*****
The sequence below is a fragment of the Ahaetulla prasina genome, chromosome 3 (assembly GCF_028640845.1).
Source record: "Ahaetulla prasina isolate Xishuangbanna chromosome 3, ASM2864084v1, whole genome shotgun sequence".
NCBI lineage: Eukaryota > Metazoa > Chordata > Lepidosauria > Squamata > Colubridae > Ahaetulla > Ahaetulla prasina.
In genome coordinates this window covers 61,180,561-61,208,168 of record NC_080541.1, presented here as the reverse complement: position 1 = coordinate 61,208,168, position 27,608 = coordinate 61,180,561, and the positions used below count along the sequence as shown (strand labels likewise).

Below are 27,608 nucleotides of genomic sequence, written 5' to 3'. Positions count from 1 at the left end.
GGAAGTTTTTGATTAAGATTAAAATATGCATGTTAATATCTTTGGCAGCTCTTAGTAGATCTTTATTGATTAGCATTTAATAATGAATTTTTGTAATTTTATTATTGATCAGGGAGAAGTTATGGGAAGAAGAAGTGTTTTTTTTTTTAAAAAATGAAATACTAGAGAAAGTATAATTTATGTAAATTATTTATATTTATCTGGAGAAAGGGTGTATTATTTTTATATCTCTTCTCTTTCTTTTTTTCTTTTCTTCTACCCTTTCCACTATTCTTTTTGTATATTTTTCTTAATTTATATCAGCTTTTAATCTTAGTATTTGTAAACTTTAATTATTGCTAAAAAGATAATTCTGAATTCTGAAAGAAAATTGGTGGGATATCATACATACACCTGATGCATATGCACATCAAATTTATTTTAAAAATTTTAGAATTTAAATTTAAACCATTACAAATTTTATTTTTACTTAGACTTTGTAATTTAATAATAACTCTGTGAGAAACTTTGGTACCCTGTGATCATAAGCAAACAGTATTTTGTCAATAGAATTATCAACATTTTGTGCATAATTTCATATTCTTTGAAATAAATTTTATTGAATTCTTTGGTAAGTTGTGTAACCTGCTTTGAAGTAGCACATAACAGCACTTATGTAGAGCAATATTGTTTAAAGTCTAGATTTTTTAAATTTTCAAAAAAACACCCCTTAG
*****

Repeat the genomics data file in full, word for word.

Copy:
The sequence below is a fragment of the Ahaetulla prasina genome, chromosome 3 (assembly GCF_028640845.1).
Source record: "Ahaetulla prasina isolate Xishuangbanna chromosome 3, ASM2864084v1, whole genome shotgun sequence".
NCBI lineage: Eukaryota > Metazoa > Chordata > Lepidosauria > Squamata > Colubridae > Ahaetulla > Ahaetulla prasina.
In genome coordinates this window covers 61,180,561-61,208,168 of record NC_080541.1, presented here as the reverse complement: position 1 = coordinate 61,208,168, position 27,608 = coordinate 61,180,561, and the positions used below count along the sequence as shown (strand labels likewise).

Below are 27,608 nucleotides of genomic sequence, written 5' to 3'. Positions count from 1 at the left end.
GGAAGTTTTTGATTAAGATTAAAATATGCATGTTAATATCTTTGGCAGCTCTTAGTAGATCTTTATTGATTAGCATTTAATAATGAATTTTTGTAATTTTATTATTGATCAGGGAGAAGTTATGGGAAGAAGAAGTGTTTTTTTTTTTAAAAAATGAAATACTAGAGAAAGTATAATTTATGTAAATTATTTATATTTATCTGGAGAAAGGGTGTATTATTTTTATATCTCTTCTCTTTCTTTTTTTCTTTTCTTCTACCCTTTCCACTATTCTTTTTGTATATTTTTCTTAATTTATATCAGCTTTTAATCTTAGTATTTGTAAACTTTAATTATTGCTAAAAAGATAATTCTGAATTCTGAAAGAAAATTGGTGGGATATCATACATACACCTGATGCATATGCACATCAAATTTATTTTAAAAATTTTAGAATTTAAATTTAAACCATTACAAATTTTATTTTTACTTAGACTTTGTAATTTAATAATAACTCTGTGAGAAACTTTGGTACCCTGTGATCATAAGCAAACAGTATTTTGTCAATAGAATTATCAACATTTTGTGCATAATTTCATATTCTTTGAAATAAATTTTATTGAATTCTTTGGTAAGTTGTGTAACCTGCTTTGAAGTAGCACATAACAGCACTTATGTAGAGCAATATTGTTTAAAGTCTAGATTTTTTAAATTTTCAAAAAAACACCCCTTAG